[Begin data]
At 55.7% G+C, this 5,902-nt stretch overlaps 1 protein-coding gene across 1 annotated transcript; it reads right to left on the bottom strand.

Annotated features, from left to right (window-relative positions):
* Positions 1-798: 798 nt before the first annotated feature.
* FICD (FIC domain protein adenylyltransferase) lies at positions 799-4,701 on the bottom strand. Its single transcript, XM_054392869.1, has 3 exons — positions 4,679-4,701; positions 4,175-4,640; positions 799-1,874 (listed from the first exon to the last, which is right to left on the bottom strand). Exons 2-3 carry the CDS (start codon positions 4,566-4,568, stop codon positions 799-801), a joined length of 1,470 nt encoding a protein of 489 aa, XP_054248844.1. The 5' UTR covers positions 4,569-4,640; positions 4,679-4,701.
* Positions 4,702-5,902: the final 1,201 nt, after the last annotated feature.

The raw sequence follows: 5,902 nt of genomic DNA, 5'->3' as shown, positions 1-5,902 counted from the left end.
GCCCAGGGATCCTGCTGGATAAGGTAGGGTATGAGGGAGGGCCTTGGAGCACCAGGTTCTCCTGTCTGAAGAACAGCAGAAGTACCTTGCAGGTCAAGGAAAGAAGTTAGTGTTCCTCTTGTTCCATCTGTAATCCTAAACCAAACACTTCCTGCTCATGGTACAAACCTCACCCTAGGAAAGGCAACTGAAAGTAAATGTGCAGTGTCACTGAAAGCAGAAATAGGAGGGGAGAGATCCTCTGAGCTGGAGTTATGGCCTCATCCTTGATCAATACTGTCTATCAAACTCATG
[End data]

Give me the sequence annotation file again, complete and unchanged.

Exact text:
At 55.7% G+C, this 5,902-nt stretch overlaps 1 protein-coding gene across 1 annotated transcript; it reads right to left on the bottom strand.

Annotated features, from left to right (window-relative positions):
* Positions 1-798: 798 nt before the first annotated feature.
* FICD (FIC domain protein adenylyltransferase) lies at positions 799-4,701 on the bottom strand. Its single transcript, XM_054392869.1, has 3 exons — positions 4,679-4,701; positions 4,175-4,640; positions 799-1,874 (listed from the first exon to the last, which is right to left on the bottom strand). Exons 2-3 carry the CDS (start codon positions 4,566-4,568, stop codon positions 799-801), a joined length of 1,470 nt encoding a protein of 489 aa, XP_054248844.1. The 5' UTR covers positions 4,569-4,640; positions 4,679-4,701.
* Positions 4,702-5,902: the final 1,201 nt, after the last annotated feature.

The raw sequence follows: 5,902 nt of genomic DNA, 5'->3' as shown, positions 1-5,902 counted from the left end.
GCCCAGGGATCCTGCTGGATAAGGTAGGGTATGAGGGAGGGCCTTGGAGCACCAGGTTCTCCTGTCTGAAGAACAGCAGAAGTACCTTGCAGGTCAAGGAAAGAAGTTAGTGTTCCTCTTGTTCCATCTGTAATCCTAAACCAAACACTTCCTGCTCATGGTACAAACCTCACCCTAGGAAAGGCAACTGAAAGTAAATGTGCAGTGTCACTGAAAGCAGAAATAGGAGGGGAGAGATCCTCTGAGCTGGAGTTATGGCCTCATCCTTGATCAATACTGTCTATCAAACTCATG